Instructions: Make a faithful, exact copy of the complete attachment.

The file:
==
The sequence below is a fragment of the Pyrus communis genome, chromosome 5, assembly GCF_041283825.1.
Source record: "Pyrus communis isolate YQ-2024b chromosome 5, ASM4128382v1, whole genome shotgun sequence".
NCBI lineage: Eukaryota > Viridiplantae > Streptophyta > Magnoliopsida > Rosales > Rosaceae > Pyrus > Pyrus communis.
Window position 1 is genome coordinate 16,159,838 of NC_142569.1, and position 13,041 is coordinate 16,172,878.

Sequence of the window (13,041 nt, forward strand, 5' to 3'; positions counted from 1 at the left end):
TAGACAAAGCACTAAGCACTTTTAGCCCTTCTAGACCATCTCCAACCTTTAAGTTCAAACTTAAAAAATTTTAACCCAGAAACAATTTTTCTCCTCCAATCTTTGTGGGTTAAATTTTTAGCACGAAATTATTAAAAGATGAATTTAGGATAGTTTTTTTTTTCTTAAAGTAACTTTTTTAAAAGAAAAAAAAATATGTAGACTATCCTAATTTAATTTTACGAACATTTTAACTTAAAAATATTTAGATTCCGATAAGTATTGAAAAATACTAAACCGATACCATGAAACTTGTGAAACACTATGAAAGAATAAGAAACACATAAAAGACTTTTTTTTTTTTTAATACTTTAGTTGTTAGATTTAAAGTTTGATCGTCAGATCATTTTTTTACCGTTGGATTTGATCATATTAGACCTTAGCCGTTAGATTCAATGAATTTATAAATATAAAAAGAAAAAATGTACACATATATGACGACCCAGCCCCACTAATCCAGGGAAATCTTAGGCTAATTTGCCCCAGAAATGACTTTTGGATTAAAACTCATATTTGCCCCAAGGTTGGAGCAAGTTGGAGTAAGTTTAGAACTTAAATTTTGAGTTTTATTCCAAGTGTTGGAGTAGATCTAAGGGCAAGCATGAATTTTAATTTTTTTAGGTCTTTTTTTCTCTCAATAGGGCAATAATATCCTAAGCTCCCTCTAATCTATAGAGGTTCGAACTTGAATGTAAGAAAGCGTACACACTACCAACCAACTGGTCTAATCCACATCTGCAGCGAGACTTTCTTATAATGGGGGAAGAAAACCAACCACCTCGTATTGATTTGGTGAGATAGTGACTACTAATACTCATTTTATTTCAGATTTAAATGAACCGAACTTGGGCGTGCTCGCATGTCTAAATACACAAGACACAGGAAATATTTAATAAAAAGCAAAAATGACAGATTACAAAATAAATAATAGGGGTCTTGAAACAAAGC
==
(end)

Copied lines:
The sequence below is a fragment of the Pyrus communis genome, chromosome 5, assembly GCF_041283825.1.
Source record: "Pyrus communis isolate YQ-2024b chromosome 5, ASM4128382v1, whole genome shotgun sequence".
NCBI lineage: Eukaryota > Viridiplantae > Streptophyta > Magnoliopsida > Rosales > Rosaceae > Pyrus > Pyrus communis.
Window position 1 is genome coordinate 16,159,838 of NC_142569.1, and position 13,041 is coordinate 16,172,878.

Sequence of the window (13,041 nt, forward strand, 5' to 3'; positions counted from 1 at the left end):
TAGACAAAGCACTAAGCACTTTTAGCCCTTCTAGACCATCTCCAACCTTTAAGTTCAAACTTAAAAAATTTTAACCCAGAAACAATTTTTCTCCTCCAATCTTTGTGGGTTAAATTTTTAGCACGAAATTATTAAAAGATGAATTTAGGATAGTTTTTTTTTTCTTAAAGTAACTTTTTTAAAAGAAAAAAAAATATGTAGACTATCCTAATTTAATTTTACGAACATTTTAACTTAAAAATATTTAGATTCCGATAAGTATTGAAAAATACTAAACCGATACCATGAAACTTGTGAAACACTATGAAAGAATAAGAAACACATAAAAGACTTTTTTTTTTTTTAATACTTTAGTTGTTAGATTTAAAGTTTGATCGTCAGATCATTTTTTTACCGTTGGATTTGATCATATTAGACCTTAGCCGTTAGATTCAATGAATTTATAAATATAAAAAGAAAAAATGTACACATATATGACGACCCAGCCCCACTAATCCAGGGAAATCTTAGGCTAATTTGCCCCAGAAATGACTTTTGGATTAAAACTCATATTTGCCCCAAGGTTGGAGCAAGTTGGAGTAAGTTTAGAACTTAAATTTTGAGTTTTATTCCAAGTGTTGGAGTAGATCTAAGGGCAAGCATGAATTTTAATTTTTTTAGGTCTTTTTTTCTCTCAATAGGGCAATAATATCCTAAGCTCCCTCTAATCTATAGAGGTTCGAACTTGAATGTAAGAAAGCGTACACACTACCAACCAACTGGTCTAATCCACATCTGCAGCGAGACTTTCTTATAATGGGGGAAGAAAACCAACCACCTCGTATTGATTTGGTGAGATAGTGACTACTAATACTCATTTTATTTCAGATTTAAATGAACCGAACTTGGGCGTGCTCGCATGTCTAAATACACAAGACACAGGAAATATTTAATAAAAAGCAAAAATGACAGATTACAAAATAAATAATAGGGGTCTTGAAACAAAGC